Seven years after Jason, Orked is now married to a much older guy, Arif. Everything seems ideal in their marriage at first glance. One fateful morning, Orked is awakened by a distressing ... See full summary »

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Cast

Credited cast:
Sharifah Amani ...
Orked
Rest of cast listed alphabetically:
Juliana Ibrahim ...
Kiah
Harith Iskander ...
Pak Atan
Seng Tat Liew ...
Man with open hospital gown
Namron
Ida Nerina ...
Mak Inom
Choo Seong Ng ...
Jason @ Ah Loong
Adibah Noor ...
Yam
Norkhiriah ...
Kiah
Adlin Aman Ramlee ...
Arif
Rozie Rashid ...
Temah
Mei Ling Tan ...
Mah
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Storyline

Seven years after Jason, Orked is now married to a much older guy, Arif. Everything seems ideal in their marriage at first glance. One fateful morning, Orked is awakened by a distressing phone call from Mak Inom with news that Pak Atan has become catatonic due to diabetic complications.After some chaos, they take Pak Atan to the hospital. There, Orked bumps into Alan, Jason's elder brother. The story then unfolds into a web of deceit and heartbreak. Written by Letterboxd

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Why do we hurt the most, The ones we love the most?

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Comedy | Drama | Romance

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Release Date:

6 April 2006 (Malaysia)  »

Also Known As:

Anisyhies  »

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Budget:

MYR 1,000,000 (estimated)
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1.85 : 1
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Did You Know?

Crazy Credits

There is an additional, contradictory scene after the end credits that is either the female lead's fantasy or a real-life scene which suggests that the entire movie is just a fantasy. See more »

Connections

Featured in Lelaki komunis terakhir (2006) See more »

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Beats the Defenders, Beats the Goalie. But it hits the post.
13 April 2006 | by (Malaysia) – See all my reviews

So anyway, Malaysians will still remember Yasmin Ahmad's stunner hit Sepet from 2 years ago, about Orked (Amani) who falls in love with a Chinese VCD seller, and their blossoming and tragic romance. Gubra is a sequel of sorts to Sepet, taking place a few years later. Orked is happily married to Arif, but/and things do happen, and... anyway.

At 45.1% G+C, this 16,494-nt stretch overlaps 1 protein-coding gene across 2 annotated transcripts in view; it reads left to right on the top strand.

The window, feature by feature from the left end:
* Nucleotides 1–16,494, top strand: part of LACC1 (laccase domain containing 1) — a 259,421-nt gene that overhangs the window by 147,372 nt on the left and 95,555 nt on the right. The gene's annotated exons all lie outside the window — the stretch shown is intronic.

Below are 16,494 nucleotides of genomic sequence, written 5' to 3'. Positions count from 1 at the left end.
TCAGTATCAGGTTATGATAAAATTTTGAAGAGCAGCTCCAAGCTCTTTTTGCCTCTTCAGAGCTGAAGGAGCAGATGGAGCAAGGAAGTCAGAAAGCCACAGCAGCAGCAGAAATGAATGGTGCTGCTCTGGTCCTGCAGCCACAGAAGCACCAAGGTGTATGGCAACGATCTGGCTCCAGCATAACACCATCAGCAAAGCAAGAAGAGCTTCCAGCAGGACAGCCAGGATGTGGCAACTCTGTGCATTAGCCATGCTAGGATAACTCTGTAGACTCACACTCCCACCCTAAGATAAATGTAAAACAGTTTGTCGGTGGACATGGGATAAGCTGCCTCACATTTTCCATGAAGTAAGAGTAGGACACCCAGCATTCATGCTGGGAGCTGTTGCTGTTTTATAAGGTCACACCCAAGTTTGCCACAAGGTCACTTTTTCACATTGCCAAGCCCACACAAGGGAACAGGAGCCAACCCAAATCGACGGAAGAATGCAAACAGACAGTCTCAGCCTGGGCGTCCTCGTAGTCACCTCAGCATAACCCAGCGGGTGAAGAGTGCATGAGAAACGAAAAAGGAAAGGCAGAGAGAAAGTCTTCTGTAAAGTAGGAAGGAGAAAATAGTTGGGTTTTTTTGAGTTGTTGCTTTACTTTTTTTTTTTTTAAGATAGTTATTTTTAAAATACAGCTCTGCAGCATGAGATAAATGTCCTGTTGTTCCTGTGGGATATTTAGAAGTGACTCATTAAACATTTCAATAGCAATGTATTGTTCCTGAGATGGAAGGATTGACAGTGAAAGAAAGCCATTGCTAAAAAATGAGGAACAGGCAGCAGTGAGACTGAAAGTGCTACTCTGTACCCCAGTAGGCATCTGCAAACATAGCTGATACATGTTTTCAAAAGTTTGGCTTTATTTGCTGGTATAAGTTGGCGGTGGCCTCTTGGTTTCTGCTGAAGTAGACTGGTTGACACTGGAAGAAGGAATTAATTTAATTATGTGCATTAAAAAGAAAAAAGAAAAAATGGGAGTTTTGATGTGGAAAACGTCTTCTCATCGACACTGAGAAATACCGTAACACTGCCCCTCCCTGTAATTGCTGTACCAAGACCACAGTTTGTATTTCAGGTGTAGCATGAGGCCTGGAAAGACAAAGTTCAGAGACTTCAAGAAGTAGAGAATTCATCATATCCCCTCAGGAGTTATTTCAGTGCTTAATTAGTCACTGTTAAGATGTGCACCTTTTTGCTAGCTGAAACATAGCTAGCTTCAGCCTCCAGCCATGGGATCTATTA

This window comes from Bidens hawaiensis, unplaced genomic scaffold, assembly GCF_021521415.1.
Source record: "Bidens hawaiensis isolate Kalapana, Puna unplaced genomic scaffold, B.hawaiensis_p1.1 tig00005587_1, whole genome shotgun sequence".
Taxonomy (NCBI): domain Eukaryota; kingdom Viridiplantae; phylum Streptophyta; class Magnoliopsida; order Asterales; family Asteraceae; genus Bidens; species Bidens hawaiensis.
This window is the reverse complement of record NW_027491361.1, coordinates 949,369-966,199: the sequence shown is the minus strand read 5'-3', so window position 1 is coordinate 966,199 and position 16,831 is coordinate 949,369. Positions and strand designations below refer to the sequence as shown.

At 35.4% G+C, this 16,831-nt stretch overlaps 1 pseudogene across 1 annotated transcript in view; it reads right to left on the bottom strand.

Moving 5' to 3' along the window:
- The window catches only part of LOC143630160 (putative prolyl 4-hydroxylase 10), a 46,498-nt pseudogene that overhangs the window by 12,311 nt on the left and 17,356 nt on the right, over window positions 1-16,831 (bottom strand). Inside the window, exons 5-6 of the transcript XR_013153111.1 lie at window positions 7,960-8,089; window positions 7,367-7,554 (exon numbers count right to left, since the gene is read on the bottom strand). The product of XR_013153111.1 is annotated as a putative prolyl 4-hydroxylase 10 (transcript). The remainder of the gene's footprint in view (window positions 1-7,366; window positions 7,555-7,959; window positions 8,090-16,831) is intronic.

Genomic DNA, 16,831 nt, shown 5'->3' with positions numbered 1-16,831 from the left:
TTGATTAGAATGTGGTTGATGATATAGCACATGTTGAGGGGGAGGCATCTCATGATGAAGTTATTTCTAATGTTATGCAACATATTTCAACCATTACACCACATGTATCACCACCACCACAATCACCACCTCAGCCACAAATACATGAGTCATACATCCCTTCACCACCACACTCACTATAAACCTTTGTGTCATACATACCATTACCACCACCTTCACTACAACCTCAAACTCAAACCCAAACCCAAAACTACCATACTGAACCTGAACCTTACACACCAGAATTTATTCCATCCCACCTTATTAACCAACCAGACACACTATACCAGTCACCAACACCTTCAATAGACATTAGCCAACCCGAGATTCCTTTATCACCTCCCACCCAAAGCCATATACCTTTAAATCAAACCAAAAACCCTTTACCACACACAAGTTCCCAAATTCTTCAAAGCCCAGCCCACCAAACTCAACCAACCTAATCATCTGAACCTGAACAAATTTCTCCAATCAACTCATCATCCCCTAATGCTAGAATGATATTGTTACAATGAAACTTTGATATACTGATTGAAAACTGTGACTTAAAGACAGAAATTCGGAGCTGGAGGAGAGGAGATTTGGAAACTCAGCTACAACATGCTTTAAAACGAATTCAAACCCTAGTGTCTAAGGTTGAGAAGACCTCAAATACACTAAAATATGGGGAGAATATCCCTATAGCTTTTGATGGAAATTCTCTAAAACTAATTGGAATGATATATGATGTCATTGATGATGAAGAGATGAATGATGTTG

I say Gubra is a sequel of sorts because it's not exactly the term I'd use. I suppose a more proper definition is that Gubra is set in the same world some time after Sepet. The issues discussed in the film are expanded, new characters in entirely different settings are introduced, like the storyline of an Imam and his wife reaching out to prostitutes. While these story lines are not physically connected, the themes of honesty/dishonesty/forgiveness/adultery do come together.

I admit, it's not easy writing a review for this film, simply because it's difficult to decide on what to review on. As I watched the film, I felt that everything was more important, and the messages more driven and forceful. Technically, the film has improved vastly in every aspect. But all the energy and potential that is conjured throughout the film is somewhat directionless. Or to put the blame on myself, I felt a bit lost as to where it all led to. The entire film then turns out to be quite a mesh of good bricks left in a pile.

Does being hurt permits one to hurt back, and to break promises? Does repentance really bring redemption? While these are idealistic questions to ask, and are sometimes reflections of reality, the film in the end still came across to me as ultimately wanting to be idealistic. I find that problematic, really. And yes, I am very stumped by the many story lines, and how its all supposed to fit together.

That being said, the good does still shine through. There are many moments where the film lets fly with its montages of romance and reflection. Nostalgia does come to heart, and the "awww" factor is clearly effective. The issues raised are good issues that needs raising, even if it is not handled in it's fullest potential. It is a thousand times better than not talking about anything at all.

It's worth a watch. Gubra is still better than most mainstream Malaysian films. It is a daring film, and for that, all credit is due to the cast and crew of Gubra.

6.5/10


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